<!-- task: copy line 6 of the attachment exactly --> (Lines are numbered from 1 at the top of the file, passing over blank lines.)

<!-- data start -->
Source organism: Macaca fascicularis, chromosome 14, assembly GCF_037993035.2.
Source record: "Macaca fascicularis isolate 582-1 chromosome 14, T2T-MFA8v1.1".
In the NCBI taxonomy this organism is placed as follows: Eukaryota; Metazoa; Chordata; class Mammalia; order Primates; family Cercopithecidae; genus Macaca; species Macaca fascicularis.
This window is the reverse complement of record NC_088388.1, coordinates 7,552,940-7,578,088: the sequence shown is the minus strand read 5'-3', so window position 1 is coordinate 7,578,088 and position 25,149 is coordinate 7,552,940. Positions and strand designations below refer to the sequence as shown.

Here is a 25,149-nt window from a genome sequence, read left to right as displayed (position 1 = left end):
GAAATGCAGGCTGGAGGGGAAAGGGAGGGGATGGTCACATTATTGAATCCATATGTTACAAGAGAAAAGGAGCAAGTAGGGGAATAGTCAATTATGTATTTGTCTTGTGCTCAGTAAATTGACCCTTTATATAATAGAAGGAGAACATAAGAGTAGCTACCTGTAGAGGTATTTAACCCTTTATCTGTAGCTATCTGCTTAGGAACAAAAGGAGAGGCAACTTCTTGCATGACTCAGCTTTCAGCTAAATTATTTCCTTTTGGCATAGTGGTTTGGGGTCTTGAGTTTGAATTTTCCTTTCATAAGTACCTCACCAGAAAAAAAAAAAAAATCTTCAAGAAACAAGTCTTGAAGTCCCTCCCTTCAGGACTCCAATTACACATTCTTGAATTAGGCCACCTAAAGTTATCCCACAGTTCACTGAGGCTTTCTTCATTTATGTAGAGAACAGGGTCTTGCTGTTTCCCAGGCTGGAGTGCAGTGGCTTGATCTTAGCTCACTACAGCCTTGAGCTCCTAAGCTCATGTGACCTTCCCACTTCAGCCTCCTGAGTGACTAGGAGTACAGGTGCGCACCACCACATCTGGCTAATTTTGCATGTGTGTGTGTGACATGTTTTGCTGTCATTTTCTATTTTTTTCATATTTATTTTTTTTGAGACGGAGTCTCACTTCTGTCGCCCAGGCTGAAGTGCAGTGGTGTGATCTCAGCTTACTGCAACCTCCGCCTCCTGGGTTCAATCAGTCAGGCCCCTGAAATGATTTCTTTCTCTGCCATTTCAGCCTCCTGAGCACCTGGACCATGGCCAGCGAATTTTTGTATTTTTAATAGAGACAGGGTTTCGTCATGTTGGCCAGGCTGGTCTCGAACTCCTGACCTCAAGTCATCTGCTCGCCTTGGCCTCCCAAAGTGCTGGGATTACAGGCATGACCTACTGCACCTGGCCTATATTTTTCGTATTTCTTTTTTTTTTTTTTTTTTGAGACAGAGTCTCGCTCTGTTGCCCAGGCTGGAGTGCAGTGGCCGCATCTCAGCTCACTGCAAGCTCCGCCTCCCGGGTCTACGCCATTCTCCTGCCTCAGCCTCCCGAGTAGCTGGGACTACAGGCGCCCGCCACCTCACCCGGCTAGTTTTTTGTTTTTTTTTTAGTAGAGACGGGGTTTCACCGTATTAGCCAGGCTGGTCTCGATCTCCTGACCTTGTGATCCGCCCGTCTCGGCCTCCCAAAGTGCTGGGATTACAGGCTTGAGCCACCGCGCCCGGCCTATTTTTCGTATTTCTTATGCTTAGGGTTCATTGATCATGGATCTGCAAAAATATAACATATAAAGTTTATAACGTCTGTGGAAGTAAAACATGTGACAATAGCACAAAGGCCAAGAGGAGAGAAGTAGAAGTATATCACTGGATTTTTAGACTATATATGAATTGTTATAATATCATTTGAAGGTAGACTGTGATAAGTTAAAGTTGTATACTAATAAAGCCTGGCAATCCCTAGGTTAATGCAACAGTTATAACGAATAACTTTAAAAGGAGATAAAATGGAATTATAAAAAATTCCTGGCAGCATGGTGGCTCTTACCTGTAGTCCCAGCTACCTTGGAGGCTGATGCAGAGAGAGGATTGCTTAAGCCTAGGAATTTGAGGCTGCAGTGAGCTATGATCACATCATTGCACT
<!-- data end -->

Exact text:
GAAATGCAGGCTGGAGGGGAAAGGGAGGGGATGGTCACATTATTGAATCCATATGTTACAAGAGAAAAGGAGCAAGTAGGGGAATAGTCAATTATGTATTTGTCTTGTGCTCAGTAAATTGACCCTTTATATAATAGAAGGAGAACATAAGAGTAGCTACCTGTAGAGGTATTTAACCCTTTATCTGTAGCTATCTGCTTAGGAACAAAAGGAGAGGCAACTTCTTGCATGACTCAGCTTTCAGCTAAATTATTTCCTTTTGGCATAGTGGTTTGGGGTCTTGAGTTTGAATTTTCCTTTCATAAGTACCTCACCAGAAAAAAAAAAAAAATCTTCAAGAAACAAGTCTTGAAGTCCCTCCCTTCAGGACTCCAATTACACATTCTTGAATTAGGCCACCTAAAGTTATCCCACAGTTCACTGAGGCTTTCTTCATTTATGTAGAGAACAGGGTCTTGCTGTTTCCCAGGCTGGAGTGCAGTGGCTTGATCTTAGCTCACTACAGCCTTGAGCTCCTAAGCTCATGTGACCTTCCCACTTCAGCCTCCTGAGTGACTAGGAGTACAGGTGCGCACCACCACATCTGGCTAATTTTGCATGTGTGTGTGTGACATGTTTTGCTGTCATTTTCTATTTTTTTCATATTTATTTTTTTTGAGACGGAGTCTCACTTCTGTCGCCCAGGCTGAAGTGCAGTGGTGTGATCTCAGCTTACTGCAACCTCCGCCTCCTGGGTTCAATCAGTCAGGCCCCTGAAATGATTTCTTTCTCTGCCATTTCAGCCTCCTGAGCACCTGGACCATGGCCAGCGAATTTTTGTATTTTTAATAGAGACAGGGTTTCGTCATGTTGGCCAGGCTGGTCTCGAACTCCTGACCTCAAGTCATCTGCTCGCCTTGGCCTCCCAAAGTGCTGGGATTACAGGCATGACCTACTGCACCTGGCCTATATTTTTCGTATTTCTTTTTTTTTTTTTTTTTTGAGACAGAGTCTCGCTCTGTTGCCCAGGCTGGAGTGCAGTGGCCGCATCTCAGCTCACTGCAAGCTCCGCCTCCCGGGTCTACGCCATTCTCCTGCCTCAGCCTCCCGAGTAGCTGGGACTACAGGCGCCCGCCACCTCACCCGGCTAGTTTTTTGTTTTTTTTTTAGTAGAGACGGGGTTTCACCGTATTAGCCAGGCTGGTCTCGATCTCCTGACCTTGTGATCCGCCCGTCTCGGCCTCCCAAAGTGCTGGGATTACAGGCTTGAGCCACCGCGCCCGGCCTATTTTTCGTATTTCTTATGCTTAGGGTTCATTGATCATGGATCTGCAAAAATATAACATATAAAGTTTATAACGTCTGTGGAAGTAAAACATGTGACAATAGCACAAAGGCCAAGAGGAGAGAAGTAGAAGTATATCACTGGATTTTTAGACTATATATGAATTGTTATAATATCATTTGAAGGTAGACTGTGATAAGTTAAAGTTGTATACTAATAAAGCCTGGCAATCCCTAGGTTAATGCAACAGTTATAACGAATAACTTTAAAAGGAGATAAAATGGAATTATAAAAAATTCCTGGCAGCATGGTGGCTCTTACCTGTAGTCCCAGCTACCTTGGAGGCTGATGCAGAGAGAGGATTGCTTAAGCCTAGGAATTTGAGGCTGCAGTGAGCTATGATCACATCATTGCACT